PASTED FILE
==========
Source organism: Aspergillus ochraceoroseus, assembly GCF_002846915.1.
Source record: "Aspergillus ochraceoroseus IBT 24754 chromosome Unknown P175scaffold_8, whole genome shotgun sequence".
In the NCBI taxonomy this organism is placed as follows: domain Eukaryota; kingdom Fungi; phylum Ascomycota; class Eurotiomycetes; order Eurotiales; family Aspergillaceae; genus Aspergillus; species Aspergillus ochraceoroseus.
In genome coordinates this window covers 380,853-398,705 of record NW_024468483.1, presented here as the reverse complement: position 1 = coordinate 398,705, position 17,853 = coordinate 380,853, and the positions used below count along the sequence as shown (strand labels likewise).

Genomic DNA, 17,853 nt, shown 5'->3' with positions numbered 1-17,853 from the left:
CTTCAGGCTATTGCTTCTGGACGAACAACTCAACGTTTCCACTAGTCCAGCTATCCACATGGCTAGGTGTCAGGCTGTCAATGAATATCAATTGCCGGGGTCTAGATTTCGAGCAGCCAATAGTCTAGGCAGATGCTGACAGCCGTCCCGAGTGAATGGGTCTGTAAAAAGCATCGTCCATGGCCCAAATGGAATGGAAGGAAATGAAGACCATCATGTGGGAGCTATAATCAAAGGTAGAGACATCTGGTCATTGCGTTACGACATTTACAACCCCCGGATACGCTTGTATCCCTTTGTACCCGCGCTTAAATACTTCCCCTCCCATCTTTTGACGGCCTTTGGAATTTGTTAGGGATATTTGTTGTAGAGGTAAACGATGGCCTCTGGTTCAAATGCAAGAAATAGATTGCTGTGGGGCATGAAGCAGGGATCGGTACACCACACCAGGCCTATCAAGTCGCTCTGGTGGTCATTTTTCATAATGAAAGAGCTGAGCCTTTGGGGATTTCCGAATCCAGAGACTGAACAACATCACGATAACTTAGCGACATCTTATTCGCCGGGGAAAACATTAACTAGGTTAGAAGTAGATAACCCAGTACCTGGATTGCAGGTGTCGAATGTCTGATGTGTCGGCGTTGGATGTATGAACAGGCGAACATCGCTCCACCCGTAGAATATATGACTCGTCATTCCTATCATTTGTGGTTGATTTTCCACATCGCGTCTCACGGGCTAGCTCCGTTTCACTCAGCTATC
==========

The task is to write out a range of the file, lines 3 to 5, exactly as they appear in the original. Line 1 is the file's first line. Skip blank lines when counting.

In the NCBI taxonomy this organism is placed as follows: domain Eukaryota; kingdom Fungi; phylum Ascomycota; class Eurotiomycetes; order Eurotiales; family Aspergillaceae; genus Aspergillus; species Aspergillus ochraceoroseus.
In genome coordinates this window covers 380,853-398,705 of record NW_024468483.1, presented here as the reverse complement: position 1 = coordinate 398,705, position 17,853 = coordinate 380,853, and the positions used below count along the sequence as shown (strand labels likewise).

Genomic DNA, 17,853 nt, shown 5'->3' with positions numbered 1-17,853 from the left: